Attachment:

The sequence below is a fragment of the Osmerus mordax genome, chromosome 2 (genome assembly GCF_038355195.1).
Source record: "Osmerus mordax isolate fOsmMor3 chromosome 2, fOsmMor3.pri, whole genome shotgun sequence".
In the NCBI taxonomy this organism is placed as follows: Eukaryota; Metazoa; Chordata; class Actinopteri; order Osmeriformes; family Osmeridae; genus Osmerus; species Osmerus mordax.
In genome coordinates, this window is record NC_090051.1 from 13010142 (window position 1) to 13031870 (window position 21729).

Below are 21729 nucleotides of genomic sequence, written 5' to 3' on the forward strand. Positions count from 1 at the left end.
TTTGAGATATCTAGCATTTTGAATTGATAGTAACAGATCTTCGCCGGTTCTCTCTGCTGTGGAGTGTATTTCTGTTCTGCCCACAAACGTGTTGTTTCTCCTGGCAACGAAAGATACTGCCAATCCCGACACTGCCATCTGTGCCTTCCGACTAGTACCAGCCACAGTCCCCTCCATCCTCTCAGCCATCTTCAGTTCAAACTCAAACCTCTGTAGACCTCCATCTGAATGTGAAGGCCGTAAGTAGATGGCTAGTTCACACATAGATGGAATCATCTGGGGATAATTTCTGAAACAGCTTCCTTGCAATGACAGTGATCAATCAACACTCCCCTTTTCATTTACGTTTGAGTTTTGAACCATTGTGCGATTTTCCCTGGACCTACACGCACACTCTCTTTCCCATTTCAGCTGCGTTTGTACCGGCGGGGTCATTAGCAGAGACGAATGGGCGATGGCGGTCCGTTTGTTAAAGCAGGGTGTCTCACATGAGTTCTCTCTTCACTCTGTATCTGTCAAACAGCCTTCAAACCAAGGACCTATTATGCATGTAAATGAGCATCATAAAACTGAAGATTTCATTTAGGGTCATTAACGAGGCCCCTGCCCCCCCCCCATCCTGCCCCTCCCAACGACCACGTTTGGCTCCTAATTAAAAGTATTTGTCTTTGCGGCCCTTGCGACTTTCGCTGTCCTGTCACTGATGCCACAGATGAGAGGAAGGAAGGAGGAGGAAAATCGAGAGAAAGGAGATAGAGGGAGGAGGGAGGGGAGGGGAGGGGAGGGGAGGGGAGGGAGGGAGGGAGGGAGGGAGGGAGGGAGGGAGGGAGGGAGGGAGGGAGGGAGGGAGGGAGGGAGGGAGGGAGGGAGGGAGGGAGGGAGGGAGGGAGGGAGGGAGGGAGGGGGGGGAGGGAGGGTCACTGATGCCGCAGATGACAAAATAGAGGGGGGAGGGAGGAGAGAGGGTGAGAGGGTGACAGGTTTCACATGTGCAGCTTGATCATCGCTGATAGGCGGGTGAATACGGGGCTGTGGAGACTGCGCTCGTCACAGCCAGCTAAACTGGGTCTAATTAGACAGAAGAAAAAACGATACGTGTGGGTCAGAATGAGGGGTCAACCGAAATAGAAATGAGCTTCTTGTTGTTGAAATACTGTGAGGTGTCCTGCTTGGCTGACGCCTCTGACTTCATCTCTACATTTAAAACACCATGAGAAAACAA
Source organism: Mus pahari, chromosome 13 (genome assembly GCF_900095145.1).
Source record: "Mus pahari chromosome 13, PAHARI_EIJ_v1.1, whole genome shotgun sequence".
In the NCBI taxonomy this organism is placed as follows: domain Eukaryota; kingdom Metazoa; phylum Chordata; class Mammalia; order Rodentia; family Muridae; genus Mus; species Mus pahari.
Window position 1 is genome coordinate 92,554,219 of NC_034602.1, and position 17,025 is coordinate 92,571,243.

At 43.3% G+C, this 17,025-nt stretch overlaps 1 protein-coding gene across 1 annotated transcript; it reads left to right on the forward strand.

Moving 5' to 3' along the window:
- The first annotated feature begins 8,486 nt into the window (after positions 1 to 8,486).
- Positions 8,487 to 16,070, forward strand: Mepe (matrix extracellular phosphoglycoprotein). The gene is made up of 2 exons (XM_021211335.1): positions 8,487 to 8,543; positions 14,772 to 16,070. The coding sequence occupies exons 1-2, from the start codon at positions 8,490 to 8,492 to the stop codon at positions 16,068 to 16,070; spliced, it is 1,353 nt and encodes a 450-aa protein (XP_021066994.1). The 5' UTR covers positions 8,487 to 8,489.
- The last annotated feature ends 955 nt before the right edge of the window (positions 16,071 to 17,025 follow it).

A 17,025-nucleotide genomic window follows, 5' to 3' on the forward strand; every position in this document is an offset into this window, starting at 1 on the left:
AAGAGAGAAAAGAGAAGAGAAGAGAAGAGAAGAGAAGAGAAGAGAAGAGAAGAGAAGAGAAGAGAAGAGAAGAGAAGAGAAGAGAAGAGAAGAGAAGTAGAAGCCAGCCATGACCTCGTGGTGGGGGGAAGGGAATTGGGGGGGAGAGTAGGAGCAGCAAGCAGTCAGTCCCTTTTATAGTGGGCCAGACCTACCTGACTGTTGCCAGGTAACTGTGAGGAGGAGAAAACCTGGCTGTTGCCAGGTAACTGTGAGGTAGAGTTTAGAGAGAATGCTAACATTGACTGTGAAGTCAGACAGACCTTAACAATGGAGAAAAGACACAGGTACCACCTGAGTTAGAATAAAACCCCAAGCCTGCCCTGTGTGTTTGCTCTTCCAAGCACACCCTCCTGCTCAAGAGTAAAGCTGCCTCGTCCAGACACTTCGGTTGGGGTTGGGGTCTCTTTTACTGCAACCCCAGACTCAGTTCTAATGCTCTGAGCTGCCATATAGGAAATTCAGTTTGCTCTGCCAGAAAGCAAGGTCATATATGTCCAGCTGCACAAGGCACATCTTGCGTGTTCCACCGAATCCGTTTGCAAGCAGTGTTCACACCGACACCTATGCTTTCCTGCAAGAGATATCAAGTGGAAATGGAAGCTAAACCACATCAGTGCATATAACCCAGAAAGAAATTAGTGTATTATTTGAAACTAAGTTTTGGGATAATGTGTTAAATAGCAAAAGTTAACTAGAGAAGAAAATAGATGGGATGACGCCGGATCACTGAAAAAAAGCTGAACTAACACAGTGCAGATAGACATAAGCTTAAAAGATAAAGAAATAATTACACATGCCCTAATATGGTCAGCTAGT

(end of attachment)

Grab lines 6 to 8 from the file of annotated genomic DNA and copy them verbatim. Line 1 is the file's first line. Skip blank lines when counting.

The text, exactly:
TTTGAGATATCTAGCATTTTGAATTGATAGTAACAGATCTTCGCCGGTTCTCTCTGCTGTGGAGTGTATTTCTGTTCTGCCCACAAACGTGTTGTTTCTCCTGGCAACGAAAGATACTGCCAATCCCGACACTGCCATCTGTGCCTTCCGACTAGTACCAGCCACAGTCCCCTCCATCCTCTCAGCCATCTTCAGTTCAAACTCAAACCTCTGTAGACCTCCATCTGAATGTGAAGGCCGTAAGTAGATGGCTAGTTCACACATAGATGGAATCATCTGGGGATAATTTCTGAAACAGCTTCCTTGCAATGACAGTGATCAATCAACACTCCCCTTTTCATTTACGTTTGAGTTTTGAACCATTGTGCGATTTTCCCTGGACCTACACGCACACTCTCTTTCCCATTTCAGCTGCGTTTGTACCGGCGGGGTCATTAGCAGAGACGAATGGGCGATGGCGGTCCGTTTGTTAAAGCAGGGTGTCTCACATGAGTTCTCTCTTCACTCTGTATCTGTCAAACAGCCTTCAAACCAAGGACCTATTATGCATGTAAATGAGCATCATAAAACTGAAGATTTCATTTAGGGTCATTAACGAGGCCCCTGCCCCCCCCCCATCCTGCCCCTCCCAACGACCACGTTTGGCTCCTAATTAAAAGTATTTGTCTTTGCGGCCCTTGCGACTTTCGCTGTCCTGTCACTGATGCCACAGATGAGAGGAAGGAAGGAGGAGGAAAATCGAGAGAAAGGAGATAGAGGGAGGAGGGAGGGGAGGGGAGGGGAGGGGAGGGGAGGGAGGGAGGGAGGGAGGGAGGGAGGGAGGGAGGGAGGGAGGGAGGGAGGGAGGGAGGGAGGGAGGGAGGGAGGGAGGGAGGGAGGGAGGGAGGGAGGGAGGGAGGGAGGGGGGGGAGGGAGGGTCACTGATGCCGCAGATGACAAAATAGAGGGGGGAGGGAGGAGAGAGGGTGAGAGGGTGACAGGTTTCACATGTGCAGCTTGATCATCGCTGATAGGCGGGTGAATACGGGGCTGTGGAGACTGCGCTCGTCACAGCCAGCTAAACTGGGTCTAATTAGACAGAAGAAAAAACGATACGTGTGGGTCAGAATGAGGGGTCAACCGAAATAGAAATGAGCTTCTTGTTGTTGAAATACTGTGAGGTGTCCTGCTTGGCTGACGCCTCTGACTTCATCTCTACATTTAAAACACCATGAGAAAACAA
Source organism: Mus pahari, chromosome 13 (genome assembly GCF_900095145.1).
Source record: "Mus pahari chromosome 13, PAHARI_EIJ_v1.1, whole genome shotgun sequence".